You can always tell if a cat enjoys any physical contact – including tickling. To be more precise, you can tell when they don’t enjoy it. At best, your pet will sidle off in a huff.
What’s more likely is that you’ll be nursing scratches and even bite wounds. Don’t push your luck in tickling a cat that isn’t interested!
You also have to remember that cats do not laugh. This isn’t because they are joyless animals incapable of having fun. They cannot make a laughing sound to denote their happiness.
This means that you’ll need to look for other signs that your cat enjoys being tickled. According to Animology, these include:
- Purring. Just remember, purring could also mean that your cat is in pain.
- Happy vocalizations, such as short, sharp chirps. If your cat releases an elongated meow, this likely means, “get off.”
- Kneading at your clothing between tickles, or with other paws. Kneading is a classic sign of feline contentment.
- Rolling onto their back, and exposing their belly. This is a classic sign of a happy and contented cat.
- Twitching their tail. This must not be confused with swishing their tail from side to side. The latter is a warning sign of agitation. The former means your cat is having fun.
Perhaps the most important sign of all, however, is your cat letting you tickle them. If they stick around, they are enjoying the experience.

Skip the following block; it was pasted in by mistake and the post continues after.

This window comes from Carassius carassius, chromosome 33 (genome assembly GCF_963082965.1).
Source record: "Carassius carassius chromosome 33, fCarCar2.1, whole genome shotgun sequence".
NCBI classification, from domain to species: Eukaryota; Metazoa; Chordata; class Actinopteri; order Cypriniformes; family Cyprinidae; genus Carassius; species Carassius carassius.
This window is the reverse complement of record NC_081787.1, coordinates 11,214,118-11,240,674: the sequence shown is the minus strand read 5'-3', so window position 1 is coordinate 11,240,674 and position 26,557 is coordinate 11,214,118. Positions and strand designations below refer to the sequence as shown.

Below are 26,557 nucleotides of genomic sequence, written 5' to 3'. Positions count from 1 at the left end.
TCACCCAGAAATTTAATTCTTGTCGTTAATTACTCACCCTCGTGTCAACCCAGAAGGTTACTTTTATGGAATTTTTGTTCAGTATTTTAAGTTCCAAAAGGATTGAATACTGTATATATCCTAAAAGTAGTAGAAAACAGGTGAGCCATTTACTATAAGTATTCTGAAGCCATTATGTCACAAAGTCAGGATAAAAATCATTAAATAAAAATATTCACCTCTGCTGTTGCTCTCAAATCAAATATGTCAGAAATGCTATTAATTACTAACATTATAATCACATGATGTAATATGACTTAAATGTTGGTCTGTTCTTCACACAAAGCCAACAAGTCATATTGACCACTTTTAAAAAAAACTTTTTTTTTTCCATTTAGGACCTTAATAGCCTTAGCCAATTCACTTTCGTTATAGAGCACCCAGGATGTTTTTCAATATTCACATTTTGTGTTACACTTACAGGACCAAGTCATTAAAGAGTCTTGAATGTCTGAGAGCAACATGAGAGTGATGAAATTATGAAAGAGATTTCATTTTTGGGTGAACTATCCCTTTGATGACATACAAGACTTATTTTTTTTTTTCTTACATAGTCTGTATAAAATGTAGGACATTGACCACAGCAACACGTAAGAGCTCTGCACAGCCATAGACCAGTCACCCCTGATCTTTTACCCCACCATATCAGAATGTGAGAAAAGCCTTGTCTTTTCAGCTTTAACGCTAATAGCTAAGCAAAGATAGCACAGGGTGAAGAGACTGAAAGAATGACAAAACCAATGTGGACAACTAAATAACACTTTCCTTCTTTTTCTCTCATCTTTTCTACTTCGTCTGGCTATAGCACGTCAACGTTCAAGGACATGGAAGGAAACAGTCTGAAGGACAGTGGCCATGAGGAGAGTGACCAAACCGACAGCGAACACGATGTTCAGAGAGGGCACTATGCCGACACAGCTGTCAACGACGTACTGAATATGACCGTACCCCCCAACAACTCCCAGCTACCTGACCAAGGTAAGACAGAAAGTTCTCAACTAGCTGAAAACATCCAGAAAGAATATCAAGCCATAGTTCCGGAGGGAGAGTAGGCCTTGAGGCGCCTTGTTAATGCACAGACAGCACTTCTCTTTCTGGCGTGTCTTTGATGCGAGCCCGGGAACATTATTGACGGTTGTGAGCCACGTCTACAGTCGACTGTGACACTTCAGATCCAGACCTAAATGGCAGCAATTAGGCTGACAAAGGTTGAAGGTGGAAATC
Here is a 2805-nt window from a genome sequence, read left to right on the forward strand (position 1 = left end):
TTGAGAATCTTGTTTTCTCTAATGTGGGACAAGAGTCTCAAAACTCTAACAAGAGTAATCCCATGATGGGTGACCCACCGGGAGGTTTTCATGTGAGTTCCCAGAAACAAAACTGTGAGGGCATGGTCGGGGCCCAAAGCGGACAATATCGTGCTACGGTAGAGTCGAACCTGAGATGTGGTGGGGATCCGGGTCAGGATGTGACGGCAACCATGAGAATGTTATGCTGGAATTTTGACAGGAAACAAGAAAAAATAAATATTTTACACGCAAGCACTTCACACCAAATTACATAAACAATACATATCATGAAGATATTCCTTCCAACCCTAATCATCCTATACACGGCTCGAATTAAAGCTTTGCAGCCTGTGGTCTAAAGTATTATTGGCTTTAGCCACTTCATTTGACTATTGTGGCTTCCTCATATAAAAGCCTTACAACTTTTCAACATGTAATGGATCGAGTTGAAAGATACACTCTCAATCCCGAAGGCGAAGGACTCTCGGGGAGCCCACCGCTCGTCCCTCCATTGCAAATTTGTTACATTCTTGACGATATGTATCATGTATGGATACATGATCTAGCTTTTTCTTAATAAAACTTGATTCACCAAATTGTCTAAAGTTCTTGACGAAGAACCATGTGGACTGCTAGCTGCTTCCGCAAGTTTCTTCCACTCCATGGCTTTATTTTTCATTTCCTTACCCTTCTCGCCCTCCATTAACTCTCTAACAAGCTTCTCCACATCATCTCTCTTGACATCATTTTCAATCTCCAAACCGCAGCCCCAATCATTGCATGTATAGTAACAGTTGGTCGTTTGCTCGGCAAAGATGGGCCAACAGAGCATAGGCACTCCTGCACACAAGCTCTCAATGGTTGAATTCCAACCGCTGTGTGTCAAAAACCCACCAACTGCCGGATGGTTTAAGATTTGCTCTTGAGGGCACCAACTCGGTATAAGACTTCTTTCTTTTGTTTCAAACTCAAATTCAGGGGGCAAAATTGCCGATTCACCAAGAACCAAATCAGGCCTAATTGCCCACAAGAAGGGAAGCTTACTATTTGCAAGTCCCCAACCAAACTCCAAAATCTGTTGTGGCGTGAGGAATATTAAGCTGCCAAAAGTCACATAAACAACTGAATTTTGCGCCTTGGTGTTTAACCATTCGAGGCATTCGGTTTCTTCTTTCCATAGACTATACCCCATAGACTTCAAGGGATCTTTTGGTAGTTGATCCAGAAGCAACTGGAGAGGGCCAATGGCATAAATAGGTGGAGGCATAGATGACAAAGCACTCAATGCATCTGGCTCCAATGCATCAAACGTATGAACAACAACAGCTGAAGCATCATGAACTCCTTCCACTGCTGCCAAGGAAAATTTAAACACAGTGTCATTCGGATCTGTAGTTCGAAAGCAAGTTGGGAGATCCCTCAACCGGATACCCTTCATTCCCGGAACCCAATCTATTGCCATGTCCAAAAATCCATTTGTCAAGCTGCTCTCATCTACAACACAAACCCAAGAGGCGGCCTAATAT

It’s advisable to quit while you’re ahead, though. Don’t wait for your cat to tell you that they’ve had enough. The claws will come out in such a situation.
Why Does My Cat Let Me Touch Its Paws?
A cat allowing you to touch their paws suggests that they trust you. An extremely relaxed pet may tolerate this contact for a while.
Your cat is announcing that they do not consider you any threat to their safety. That level of trust from a feline is not easy to build.
Be aware, however. Your pet can – and probably will – change their mind at a moment’s notice. Don’t be surprised if your cat withdraws their paw and acts as though you attacked them.
It isn’t in their nature to allow themselves to remain vulnerable for too long. Feline survival instinct is too strong for that.
You may find, however, that your cat places their paws on you. This is another sign of affection from your pet, as PetHelpful explains. Cat paws contain sweat glands, which release a scent.
As a result, cats use their paws for marking. Your cat trusts you, and is thus marking you as a safe source of pleasure. Do not ruin the moment by grabbing a paw and upsetting them!
Do Cats Like Having Their Paws Massaged?
As cats loathe having their paws touched, surely they’d reject a massage too? You may be surprised. Some cats actively enjoy a paw massage, as the pads go through so much every day.